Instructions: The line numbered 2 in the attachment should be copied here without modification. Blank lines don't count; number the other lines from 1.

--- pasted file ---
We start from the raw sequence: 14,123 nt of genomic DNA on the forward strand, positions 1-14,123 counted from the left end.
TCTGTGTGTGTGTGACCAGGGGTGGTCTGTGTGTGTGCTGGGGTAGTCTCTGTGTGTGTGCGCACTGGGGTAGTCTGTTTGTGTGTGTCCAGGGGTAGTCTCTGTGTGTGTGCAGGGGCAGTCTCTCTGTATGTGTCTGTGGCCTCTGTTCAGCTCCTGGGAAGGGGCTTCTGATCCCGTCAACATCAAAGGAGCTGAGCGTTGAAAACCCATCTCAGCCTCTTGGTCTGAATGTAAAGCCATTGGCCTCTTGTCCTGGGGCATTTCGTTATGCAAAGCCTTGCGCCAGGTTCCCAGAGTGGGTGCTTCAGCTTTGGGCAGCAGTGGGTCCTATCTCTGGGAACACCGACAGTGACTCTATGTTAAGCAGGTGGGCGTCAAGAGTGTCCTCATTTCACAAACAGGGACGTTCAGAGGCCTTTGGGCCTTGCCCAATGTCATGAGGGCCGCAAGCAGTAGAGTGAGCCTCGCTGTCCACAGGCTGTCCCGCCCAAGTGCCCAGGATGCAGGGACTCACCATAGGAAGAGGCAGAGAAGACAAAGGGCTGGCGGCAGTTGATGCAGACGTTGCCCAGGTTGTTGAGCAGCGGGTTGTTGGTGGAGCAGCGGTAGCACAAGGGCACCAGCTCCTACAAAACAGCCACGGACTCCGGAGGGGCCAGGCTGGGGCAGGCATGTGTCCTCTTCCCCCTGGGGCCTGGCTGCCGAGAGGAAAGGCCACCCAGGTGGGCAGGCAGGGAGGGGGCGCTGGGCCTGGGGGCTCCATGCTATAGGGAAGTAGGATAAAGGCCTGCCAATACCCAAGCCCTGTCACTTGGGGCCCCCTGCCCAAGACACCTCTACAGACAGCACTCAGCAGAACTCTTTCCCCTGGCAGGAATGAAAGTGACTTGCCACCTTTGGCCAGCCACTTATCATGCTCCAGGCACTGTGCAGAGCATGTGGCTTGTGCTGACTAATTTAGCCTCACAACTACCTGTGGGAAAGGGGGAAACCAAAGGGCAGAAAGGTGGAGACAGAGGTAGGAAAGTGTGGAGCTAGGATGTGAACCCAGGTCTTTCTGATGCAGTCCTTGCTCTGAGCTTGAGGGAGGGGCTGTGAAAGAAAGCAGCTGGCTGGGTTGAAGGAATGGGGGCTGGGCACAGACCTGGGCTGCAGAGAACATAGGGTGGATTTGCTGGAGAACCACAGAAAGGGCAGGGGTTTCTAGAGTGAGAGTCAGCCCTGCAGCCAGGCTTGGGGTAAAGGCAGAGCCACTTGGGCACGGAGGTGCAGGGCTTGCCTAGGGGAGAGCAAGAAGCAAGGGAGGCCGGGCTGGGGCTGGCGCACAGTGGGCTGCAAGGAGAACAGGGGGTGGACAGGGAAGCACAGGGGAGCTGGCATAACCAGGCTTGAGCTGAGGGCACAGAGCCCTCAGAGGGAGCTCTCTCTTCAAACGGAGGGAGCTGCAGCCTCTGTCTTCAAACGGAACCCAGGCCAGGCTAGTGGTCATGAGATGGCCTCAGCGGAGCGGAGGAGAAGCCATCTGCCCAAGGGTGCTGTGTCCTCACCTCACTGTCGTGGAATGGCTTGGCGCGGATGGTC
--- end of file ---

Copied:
TCTGTGTGTGTGTGACCAGGGGTGGTCTGTGTGTGTGCTGGGGTAGTCTCTGTGTGTGTGCGCACTGGGGTAGTCTGTTTGTGTGTGTCCAGGGGTAGTCTCTGTGTGTGTGCAGGGGCAGTCTCTCTGTATGTGTCTGTGGCCTCTGTTCAGCTCCTGGGAAGGGGCTTCTGATCCCGTCAACATCAAAGGAGCTGAGCGTTGAAAACCCATCTCAGCCTCTTGGTCTGAATGTAAAGCCATTGGCCTCTTGTCCTGGGGCATTTCGTTATGCAAAGCCTTGCGCCAGGTTCCCAGAGTGGGTGCTTCAGCTTTGGGCAGCAGTGGGTCCTATCTCTGGGAACACCGACAGTGACTCTATGTTAAGCAGGTGGGCGTCAAGAGTGTCCTCATTTCACAAACAGGGACGTTCAGAGGCCTTTGGGCCTTGCCCAATGTCATGAGGGCCGCAAGCAGTAGAGTGAGCCTCGCTGTCCACAGGCTGTCCCGCCCAAGTGCCCAGGATGCAGGGACTCACCATAGGAAGAGGCAGAGAAGACAAAGGGCTGGCGGCAGTTGATGCAGACGTTGCCCAGGTTGTTGAGCAGCGGGTTGTTGGTGGAGCAGCGGTAGCACAAGGGCACCAGCTCCTACAAAACAGCCACGGACTCCGGAGGGGCCAGGCTGGGGCAGGCATGTGTCCTCTTCCCCCTGGGGCCTGGCTGCCGAGAGGAAAGGCCACCCAGGTGGGCAGGCAGGGAGGGGGCGCTGGGCCTGGGGGCTCCATGCTATAGGGAAGTAGGATAAAGGCCTGCCAATACCCAAGCCCTGTCACTTGGGGCCCCCTGCCCAAGACACCTCTACAGACAGCACTCAGCAGAACTCTTTCCCCTGGCAGGAATGAAAGTGACTTGCCACCTTTGGCCAGCCACTTATCATGCTCCAGGCACTGTGCAGAGCATGTGGCTTGTGCTGACTAATTTAGCCTCACAACTACCTGTGGGAAAGGGGGAAACCAAAGGGCAGAAAGGTGGAGACAGAGGTAGGAAAGTGTGGAGCTAGGATGTGAACCCAGGTCTTTCTGATGCAGTCCTTGCTCTGAGCTTGAGGGAGGGGCTGTGAAAGAAAGCAGCTGGCTGGGTTGAAGGAATGGGGGCTGGGCACAGACCTGGGCTGCAGAGAACATAGGGTGGATTTGCTGGAGAACCACAGAAAGGGCAGGGGTTTCTAGAGTGAGAGTCAGCCCTGCAGCCAGGCTTGGGGTAAAGGCAGAGCCACTTGGGCACGGAGGTGCAGGGCTTGCCTAGGGGAGAGCAAGAAGCAAGGGAGGCCGGGCTGGGGCTGGCGCACAGTGGGCTGCAAGGAGAACAGGGGGTGGACAGGGAAGCACAGGGGAGCTGGCATAACCAGGCTTGAGCTGAGGGCACAGAGCCCTCAGAGGGAGCTCTCTCTTCAAACGGAGGGAGCTGCAGCCTCTGTCTTCAAACGGAACCCAGGCCAGGCTAGTGGTCATGAGATGGCCTCAGCGGAGCGGAGGAGAAGCCATCTGCCCAAGGGTGCTGTGTCCTCACCTCACTGTCGTGGAATGGCTTGGCGCGGATGGTC